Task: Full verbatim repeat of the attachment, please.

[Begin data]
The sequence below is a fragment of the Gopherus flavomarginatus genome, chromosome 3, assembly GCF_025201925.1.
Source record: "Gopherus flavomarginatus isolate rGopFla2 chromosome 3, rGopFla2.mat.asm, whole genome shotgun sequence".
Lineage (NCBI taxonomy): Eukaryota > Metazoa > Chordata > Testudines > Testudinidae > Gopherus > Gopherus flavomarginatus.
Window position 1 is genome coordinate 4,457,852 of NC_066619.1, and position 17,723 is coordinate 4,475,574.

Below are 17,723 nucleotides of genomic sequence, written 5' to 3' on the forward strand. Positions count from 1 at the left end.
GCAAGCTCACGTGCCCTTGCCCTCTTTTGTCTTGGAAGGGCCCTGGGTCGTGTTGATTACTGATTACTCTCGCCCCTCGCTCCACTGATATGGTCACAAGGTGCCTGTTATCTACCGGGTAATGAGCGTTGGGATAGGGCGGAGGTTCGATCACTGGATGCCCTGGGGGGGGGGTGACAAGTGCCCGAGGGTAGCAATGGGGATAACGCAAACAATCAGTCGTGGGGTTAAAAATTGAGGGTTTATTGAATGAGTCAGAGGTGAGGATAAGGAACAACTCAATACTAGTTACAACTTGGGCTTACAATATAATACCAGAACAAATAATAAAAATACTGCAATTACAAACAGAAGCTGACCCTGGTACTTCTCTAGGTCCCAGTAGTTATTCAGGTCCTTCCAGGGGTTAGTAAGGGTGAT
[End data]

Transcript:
The sequence below is a fragment of the Gopherus flavomarginatus genome, chromosome 3, assembly GCF_025201925.1.
Source record: "Gopherus flavomarginatus isolate rGopFla2 chromosome 3, rGopFla2.mat.asm, whole genome shotgun sequence".
Lineage (NCBI taxonomy): Eukaryota > Metazoa > Chordata > Testudines > Testudinidae > Gopherus > Gopherus flavomarginatus.
Window position 1 is genome coordinate 4,457,852 of NC_066619.1, and position 17,723 is coordinate 4,475,574.

Below are 17,723 nucleotides of genomic sequence, written 5' to 3' on the forward strand. Positions count from 1 at the left end.
GCAAGCTCACGTGCCCTTGCCCTCTTTTGTCTTGGAAGGGCCCTGGGTCGTGTTGATTACTGATTACTCTCGCCCCTCGCTCCACTGATATGGTCACAAGGTGCCTGTTATCTACCGGGTAATGAGCGTTGGGATAGGGCGGAGGTTCGATCACTGGATGCCCTGGGGGGGGGGTGACAAGTGCCCGAGGGTAGCAATGGGGATAACGCAAACAATCAGTCGTGGGGTTAAAAATTGAGGGTTTATTGAATGAGTCAGAGGTGAGGATAAGGAACAACTCAATACTAGTTACAACTTGGGCTTACAATATAATACCAGAACAAATAATAAAAATACTGCAATTACAAACAGAAGCTGACCCTGGTACTTCTCTAGGTCCCAGTAGTTATTCAGGTCCTTCCAGGGGTTAGTAAGGGTGAT